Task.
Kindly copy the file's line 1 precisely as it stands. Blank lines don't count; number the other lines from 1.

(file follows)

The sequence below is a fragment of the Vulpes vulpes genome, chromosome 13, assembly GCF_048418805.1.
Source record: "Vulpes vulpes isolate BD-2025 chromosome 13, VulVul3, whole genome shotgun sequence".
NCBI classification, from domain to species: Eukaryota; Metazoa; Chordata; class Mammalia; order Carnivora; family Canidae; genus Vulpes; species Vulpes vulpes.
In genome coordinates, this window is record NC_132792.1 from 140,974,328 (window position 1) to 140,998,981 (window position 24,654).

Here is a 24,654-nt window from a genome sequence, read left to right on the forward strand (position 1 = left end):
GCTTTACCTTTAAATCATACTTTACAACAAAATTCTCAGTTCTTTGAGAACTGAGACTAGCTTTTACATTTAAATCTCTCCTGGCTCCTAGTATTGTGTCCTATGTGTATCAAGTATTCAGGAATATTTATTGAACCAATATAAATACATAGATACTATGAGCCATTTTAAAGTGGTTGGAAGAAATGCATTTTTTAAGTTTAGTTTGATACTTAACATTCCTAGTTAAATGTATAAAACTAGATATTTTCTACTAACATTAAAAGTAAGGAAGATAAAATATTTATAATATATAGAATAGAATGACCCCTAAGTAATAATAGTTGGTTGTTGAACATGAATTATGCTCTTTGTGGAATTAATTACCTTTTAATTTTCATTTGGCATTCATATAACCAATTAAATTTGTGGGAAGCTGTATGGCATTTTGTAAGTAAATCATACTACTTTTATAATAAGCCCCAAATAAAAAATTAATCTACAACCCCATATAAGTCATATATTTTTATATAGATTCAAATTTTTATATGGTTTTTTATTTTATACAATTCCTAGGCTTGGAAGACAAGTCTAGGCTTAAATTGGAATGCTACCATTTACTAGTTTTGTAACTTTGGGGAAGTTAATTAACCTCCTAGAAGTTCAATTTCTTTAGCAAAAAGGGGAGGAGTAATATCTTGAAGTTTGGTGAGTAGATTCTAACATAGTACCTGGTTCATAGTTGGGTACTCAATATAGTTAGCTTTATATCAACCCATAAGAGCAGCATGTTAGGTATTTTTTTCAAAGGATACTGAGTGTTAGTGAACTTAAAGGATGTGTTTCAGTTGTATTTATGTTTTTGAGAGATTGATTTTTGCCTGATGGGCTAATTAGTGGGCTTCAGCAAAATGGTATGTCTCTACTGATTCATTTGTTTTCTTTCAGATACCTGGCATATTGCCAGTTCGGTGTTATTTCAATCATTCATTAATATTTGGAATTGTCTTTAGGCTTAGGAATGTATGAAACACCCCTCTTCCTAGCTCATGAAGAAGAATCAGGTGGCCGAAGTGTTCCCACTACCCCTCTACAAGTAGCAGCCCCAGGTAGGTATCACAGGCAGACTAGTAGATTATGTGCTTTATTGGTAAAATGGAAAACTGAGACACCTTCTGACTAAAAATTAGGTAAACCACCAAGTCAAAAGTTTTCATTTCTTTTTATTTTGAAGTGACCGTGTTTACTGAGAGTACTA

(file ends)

The sequence below is a fragment of the Vulpes vulpes genome, chromosome 13, assembly GCF_048418805.1.